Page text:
Hardwiring USB Power

I’d like to mount an Aeon Multisensor outside on a junction box (replacing an old dumb motion sensor). Ideally, I’d like to hide the USB power supply inside the junction box.

Does anyone know of a clean way of doing this? Particularly a 120VAC to 5VDC power supply with screw terminals would be perfect. I’d like to avoid hacking the included USB power supply.


bazillions on ebay…

If you find one with screw terminals, let me know, I’m looking for that type as well…

You could always buy something like this and just use a standard USB wire:

1 Like

@ritchierich I’m trying to hide the connection inside the junction box to keep it out of the weather. I’m gonna stop by the local electronics shop and see if they have anything with screw terminals.

I realize this is ancient but did @NorCalLights or @Mike_Maxwell or anybody else find the solution here?

I’m trying to figure out how to hide USB power to devices as I re-wire my house. I can obviously put in normal wall plugs that have USB but then I’ll have them in extra places where I don’t need them for anything but the single USB cable and I’ll have the cable dangling along the wall. I do plan on having those plugs separately, I just don’t want to have to place that many extras.

Also, I’m honestly not sure how those modules from eBay work? Without the screw terminal do you have to solder the wires?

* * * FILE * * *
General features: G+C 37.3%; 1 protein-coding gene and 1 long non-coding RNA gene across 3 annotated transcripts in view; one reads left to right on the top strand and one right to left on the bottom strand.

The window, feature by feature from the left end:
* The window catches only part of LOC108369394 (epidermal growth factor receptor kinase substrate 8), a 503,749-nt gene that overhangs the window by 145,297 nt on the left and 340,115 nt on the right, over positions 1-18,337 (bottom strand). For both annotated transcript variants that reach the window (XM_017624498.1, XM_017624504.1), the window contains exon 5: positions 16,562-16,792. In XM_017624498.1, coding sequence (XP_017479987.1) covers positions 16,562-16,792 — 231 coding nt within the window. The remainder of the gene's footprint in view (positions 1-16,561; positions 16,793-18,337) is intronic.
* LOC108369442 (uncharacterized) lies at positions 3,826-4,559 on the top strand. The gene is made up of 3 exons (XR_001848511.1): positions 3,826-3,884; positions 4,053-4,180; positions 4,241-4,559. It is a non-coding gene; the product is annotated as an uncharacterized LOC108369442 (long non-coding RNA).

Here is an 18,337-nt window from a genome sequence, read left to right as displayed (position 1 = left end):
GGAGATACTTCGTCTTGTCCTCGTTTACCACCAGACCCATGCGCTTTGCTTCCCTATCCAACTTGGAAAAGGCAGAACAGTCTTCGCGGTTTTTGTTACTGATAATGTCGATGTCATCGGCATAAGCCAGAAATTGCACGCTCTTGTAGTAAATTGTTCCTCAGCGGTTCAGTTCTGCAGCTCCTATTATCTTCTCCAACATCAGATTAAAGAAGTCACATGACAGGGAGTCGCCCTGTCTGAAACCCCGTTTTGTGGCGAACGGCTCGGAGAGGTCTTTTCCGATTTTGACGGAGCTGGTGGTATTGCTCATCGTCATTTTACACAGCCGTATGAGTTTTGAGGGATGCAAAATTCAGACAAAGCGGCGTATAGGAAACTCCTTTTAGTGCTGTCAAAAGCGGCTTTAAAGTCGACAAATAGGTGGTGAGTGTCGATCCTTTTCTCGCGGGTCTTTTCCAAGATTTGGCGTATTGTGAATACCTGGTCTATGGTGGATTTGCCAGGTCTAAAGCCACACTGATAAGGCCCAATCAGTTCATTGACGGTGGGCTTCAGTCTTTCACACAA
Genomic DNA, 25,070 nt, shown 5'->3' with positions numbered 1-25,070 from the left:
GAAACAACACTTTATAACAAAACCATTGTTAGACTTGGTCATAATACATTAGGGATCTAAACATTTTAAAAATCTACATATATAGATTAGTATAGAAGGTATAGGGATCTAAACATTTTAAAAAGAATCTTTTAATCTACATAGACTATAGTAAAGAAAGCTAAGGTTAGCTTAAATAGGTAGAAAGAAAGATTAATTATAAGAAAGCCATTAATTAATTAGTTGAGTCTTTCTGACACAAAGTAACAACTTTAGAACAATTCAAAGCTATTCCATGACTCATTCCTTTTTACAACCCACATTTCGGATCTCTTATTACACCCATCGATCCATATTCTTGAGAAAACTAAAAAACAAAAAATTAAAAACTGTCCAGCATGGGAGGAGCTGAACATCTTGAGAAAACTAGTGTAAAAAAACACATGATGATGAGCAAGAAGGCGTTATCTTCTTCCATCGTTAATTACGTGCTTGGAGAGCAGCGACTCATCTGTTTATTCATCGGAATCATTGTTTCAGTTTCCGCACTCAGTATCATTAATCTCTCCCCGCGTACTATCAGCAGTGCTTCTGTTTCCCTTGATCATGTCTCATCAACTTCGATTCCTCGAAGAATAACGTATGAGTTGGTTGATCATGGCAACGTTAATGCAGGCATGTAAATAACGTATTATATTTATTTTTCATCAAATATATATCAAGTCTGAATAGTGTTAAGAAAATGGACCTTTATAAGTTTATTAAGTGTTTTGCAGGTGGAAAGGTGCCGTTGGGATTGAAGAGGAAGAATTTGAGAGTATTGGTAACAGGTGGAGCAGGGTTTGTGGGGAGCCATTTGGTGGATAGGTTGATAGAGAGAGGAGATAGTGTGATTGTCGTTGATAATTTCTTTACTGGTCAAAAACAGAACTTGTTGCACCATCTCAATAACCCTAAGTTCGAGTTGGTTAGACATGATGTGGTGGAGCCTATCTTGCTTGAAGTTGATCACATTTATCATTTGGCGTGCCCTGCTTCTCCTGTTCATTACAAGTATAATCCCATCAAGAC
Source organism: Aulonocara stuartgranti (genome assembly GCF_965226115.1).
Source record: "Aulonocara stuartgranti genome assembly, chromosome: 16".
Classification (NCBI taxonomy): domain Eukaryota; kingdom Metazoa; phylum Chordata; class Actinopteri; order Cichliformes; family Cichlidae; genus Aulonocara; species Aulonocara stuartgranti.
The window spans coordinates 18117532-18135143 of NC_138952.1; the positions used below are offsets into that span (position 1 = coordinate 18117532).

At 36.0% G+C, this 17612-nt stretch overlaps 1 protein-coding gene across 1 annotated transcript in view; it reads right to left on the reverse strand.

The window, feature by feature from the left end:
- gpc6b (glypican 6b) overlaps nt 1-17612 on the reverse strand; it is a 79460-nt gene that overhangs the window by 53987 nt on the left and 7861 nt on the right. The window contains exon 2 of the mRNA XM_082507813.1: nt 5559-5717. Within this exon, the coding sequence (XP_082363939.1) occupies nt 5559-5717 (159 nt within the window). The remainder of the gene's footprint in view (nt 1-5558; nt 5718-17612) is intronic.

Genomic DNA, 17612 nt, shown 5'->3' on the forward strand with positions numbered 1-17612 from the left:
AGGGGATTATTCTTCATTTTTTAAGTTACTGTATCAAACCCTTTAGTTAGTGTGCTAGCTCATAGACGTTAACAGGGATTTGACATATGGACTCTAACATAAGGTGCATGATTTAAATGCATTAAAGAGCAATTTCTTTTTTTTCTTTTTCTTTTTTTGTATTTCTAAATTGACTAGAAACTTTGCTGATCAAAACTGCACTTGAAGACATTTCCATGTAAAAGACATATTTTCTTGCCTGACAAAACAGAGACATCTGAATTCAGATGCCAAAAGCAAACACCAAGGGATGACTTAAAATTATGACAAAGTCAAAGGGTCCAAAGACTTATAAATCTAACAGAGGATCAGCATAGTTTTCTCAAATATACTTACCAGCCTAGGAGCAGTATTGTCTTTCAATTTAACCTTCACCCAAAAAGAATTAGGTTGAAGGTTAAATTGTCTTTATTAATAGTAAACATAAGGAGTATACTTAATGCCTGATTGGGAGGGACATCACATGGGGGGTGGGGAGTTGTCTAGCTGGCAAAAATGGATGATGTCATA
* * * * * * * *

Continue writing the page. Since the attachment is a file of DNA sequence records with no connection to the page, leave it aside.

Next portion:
@Sparhawk2k if you’re comfortable with a soldering iron, the best way by far is to ask your electrician to run 22 gauge ethernet cable (which is cheap and versatile) or thermostat wire (which is really cheap, but can be harder to solder because it’s 18gauge) to all of the locations you want sensors. Run those cables back to some central location. Then once your drywaller is done, solder on USB-A receptacles, and use the supplied USB cables that came with your sensor to connect. At the other end, you just need a source of 5V DC power. A large USB hub would work.

If you don’t want to solder, the best way I’ve found is with a recessed single-gang receptacle and an off-the-shelf USB power supply (from any smartphone).


But that means running 120VAC power everywhere you need 5VDC power, which will be more expensive.

One of the other option is buy a 10,000mAh usb battery pack and hide it in the junction box. You will probably need to charge it once in a while but that will get you away from running wires and soldering.

Here’s a link to some neat solderable USB connectors:

It should be a piece of cake to solder those on the end of some ethernet cable. They make USB type A (for the utility closet end) and USB type A receptacle (for the sensor end).

1 Like

I’ve also taken to utilizing the available 3.6v output on the aeon micro controllers to power sensors that are used in the vicinity of the micro’s. Granted this is not often, but it is there as an option.

1 Like